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Professor Michael Dustin and an international team of collaborators have been awarded a €10M grant from the European Research Council (ERC) to develop a new biotechnology around supramolecular attack particles (SMAPs) engineered to kill cancer cells.

Collage of Michael Dustin and Stefan Balint

Pioneering work into basic immunological mechanisms, led by Dr. Stefan Balint and Professor Michael Dustin at the Kennedy Institute, seeded the €10M Synergy grant from the ERC.  The project entitled Analysis of the T cell’s tactical arsenal for cancer killing (ATTACK) will be carried out by Professors Jens Rettig (U. Saarland), Cosima Baldari (U. Siena), M. Dustin (U. Oxford) and Salvatore Valitutti (U. Toulouse), with each contributing equally.

In recent years, the success of immunotherapies for cancer has drawn the attention of researchers and global industry to cytotoxic T cells, which protect the body by killing infected and cancerous cells. However, there are still many limitations to current immunotherapy approaches, including high costs, dependence on the integrity of the patient immune system, and cancer cell resistance to treatment. The ERC-funded project ATTACK will develop a new biotechnology inspired by the cytotoxic machinery of T cells toward the goal of efficient and accessible cancer treatment.

“Our discovery of SMAPs as new way for T cells to attack infected or cancerous cells was made with support from an ERC Advanced Grant to our lab. The challenges posed by the new biology of SMAPs were too great for any individual lab so we are excited to now join with a team of scientists from across Europe to learn the secrets of SMAPs, which appear to be molecular bombs, and to guide engineered SMAPs to better kill cancer cells,” said Professor M. Dustin, Director of Research at the Kennedy Institute.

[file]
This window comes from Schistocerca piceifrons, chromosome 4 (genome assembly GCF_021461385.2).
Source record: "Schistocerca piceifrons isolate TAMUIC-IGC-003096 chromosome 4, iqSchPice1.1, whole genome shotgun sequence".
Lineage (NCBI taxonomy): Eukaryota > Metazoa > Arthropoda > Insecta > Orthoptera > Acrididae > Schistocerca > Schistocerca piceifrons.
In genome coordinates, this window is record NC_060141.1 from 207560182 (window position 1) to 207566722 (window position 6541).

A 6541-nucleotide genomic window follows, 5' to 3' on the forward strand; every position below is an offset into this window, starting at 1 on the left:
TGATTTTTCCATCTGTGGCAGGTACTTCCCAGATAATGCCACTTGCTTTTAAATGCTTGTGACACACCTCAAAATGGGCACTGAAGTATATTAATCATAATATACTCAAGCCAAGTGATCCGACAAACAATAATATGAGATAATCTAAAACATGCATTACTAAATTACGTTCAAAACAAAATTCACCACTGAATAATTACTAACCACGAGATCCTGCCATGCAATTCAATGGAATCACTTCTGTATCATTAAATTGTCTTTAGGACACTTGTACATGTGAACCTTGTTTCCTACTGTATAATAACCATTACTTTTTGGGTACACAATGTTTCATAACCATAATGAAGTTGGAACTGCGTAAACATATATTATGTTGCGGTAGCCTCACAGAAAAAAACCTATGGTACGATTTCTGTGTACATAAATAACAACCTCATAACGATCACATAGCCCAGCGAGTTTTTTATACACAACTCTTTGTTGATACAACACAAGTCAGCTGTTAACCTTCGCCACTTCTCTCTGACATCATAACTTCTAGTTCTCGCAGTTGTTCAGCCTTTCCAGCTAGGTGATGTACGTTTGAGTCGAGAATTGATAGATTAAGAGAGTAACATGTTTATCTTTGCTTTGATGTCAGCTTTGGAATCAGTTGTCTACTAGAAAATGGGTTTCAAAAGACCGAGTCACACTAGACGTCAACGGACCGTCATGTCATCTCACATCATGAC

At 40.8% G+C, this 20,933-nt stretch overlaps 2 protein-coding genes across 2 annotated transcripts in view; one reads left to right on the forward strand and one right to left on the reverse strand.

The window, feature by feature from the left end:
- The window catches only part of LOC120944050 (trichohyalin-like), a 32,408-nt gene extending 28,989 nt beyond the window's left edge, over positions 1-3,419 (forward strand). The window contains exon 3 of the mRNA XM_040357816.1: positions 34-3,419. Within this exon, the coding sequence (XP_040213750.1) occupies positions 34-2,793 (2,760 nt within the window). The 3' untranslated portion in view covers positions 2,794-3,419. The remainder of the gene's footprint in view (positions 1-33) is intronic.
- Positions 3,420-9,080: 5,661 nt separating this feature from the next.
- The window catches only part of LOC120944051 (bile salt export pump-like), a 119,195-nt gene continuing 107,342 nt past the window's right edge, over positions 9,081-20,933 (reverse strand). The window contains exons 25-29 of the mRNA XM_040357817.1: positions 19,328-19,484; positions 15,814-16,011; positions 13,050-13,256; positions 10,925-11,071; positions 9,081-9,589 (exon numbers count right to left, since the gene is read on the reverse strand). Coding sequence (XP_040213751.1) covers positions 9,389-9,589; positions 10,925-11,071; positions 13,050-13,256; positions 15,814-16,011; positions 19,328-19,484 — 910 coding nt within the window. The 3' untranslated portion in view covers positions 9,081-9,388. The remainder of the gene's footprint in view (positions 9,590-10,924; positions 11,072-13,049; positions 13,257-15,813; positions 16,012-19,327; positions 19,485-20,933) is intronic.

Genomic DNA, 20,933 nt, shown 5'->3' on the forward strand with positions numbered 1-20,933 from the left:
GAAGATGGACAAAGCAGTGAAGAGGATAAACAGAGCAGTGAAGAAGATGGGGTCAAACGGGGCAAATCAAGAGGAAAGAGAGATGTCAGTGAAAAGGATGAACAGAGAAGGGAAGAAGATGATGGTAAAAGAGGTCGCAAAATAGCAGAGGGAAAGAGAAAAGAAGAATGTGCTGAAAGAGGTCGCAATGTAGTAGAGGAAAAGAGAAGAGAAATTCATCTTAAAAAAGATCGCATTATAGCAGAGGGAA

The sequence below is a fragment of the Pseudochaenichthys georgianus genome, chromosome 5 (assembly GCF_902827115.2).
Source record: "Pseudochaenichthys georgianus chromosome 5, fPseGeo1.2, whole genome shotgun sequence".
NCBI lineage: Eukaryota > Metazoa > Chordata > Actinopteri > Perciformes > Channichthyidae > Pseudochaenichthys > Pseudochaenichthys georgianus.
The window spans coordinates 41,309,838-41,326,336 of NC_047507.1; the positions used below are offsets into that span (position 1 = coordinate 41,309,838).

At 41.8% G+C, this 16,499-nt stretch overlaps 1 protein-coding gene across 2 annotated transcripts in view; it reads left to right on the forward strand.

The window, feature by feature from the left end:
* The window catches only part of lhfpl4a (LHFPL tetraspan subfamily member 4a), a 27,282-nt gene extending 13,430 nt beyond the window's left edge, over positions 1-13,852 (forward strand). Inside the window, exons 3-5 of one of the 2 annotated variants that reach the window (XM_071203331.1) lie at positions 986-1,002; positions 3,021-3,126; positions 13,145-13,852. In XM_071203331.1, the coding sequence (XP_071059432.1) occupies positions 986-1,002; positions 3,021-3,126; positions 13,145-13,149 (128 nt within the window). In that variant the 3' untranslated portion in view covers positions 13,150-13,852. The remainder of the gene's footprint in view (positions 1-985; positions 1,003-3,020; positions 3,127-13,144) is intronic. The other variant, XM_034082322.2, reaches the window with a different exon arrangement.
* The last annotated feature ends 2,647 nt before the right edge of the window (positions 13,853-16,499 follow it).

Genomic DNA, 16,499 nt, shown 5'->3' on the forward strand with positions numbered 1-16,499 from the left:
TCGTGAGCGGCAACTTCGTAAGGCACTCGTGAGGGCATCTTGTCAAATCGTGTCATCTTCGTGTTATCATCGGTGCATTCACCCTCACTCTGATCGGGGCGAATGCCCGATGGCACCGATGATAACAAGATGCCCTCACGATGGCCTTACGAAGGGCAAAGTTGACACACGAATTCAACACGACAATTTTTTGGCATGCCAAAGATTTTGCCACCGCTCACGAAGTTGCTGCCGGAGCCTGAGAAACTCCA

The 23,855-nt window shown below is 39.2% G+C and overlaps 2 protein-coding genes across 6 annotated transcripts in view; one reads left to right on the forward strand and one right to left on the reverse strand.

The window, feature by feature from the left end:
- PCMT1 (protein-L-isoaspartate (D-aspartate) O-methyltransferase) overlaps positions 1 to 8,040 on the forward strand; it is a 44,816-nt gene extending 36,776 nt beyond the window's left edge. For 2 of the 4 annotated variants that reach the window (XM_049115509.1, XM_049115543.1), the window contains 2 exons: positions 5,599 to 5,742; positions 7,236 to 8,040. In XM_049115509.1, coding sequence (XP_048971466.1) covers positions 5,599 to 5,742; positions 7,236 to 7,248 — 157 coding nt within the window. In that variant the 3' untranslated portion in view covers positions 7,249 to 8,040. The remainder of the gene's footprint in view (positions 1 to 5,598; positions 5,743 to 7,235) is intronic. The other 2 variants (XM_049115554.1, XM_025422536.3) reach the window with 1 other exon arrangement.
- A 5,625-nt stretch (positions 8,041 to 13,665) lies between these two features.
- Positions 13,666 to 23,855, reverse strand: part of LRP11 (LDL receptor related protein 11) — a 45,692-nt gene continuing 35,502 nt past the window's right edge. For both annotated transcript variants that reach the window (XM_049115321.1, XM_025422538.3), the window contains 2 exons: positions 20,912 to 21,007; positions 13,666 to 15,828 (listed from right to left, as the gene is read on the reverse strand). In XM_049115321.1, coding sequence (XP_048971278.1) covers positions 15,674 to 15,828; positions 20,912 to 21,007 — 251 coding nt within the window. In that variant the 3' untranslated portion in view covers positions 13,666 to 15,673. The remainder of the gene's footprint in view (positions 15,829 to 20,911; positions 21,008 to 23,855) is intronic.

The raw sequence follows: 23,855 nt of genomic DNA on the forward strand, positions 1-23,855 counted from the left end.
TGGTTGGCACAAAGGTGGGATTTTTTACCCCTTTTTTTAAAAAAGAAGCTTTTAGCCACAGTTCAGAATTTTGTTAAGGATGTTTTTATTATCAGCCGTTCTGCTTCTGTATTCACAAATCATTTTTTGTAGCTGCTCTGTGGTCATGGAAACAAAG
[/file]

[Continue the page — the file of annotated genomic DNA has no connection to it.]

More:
The four scientists will combine their diverse expertise and unique preliminary findings to form a “super-lab” to make more potent T cells for cellular therapies, SMAP based biologic therapies and synthetic SMAPs.

The synergy team will be working together through four “work-packages”. Each researcher will lead one work package and at the same time support the other ones through free flow of information and joint experiments, providing a holistic view of how SMAPs can contribute to a long and healthy life. The four groups will investigate how SMAPs are made (Baldari), how they are released (Rettig), how they work (M. Dustin) and how cancer cells respond (Valitutti).

This new molecularly defined cytotoxic pathway may be able to address the current limitations of cancer immunotherapies and have a transformative global health impact. The research team envisage other successful applications beyond killing pathogenic cells, for example, as building blocks in regenerative medicine.

The European Research Council, set up by the European Union in 2007, is the premier European funding organisation for excellent frontier research. Synergy grants provide small teams of scientists with resources to work together on ambitious, cutting-edge problems that they could not solve individually. 

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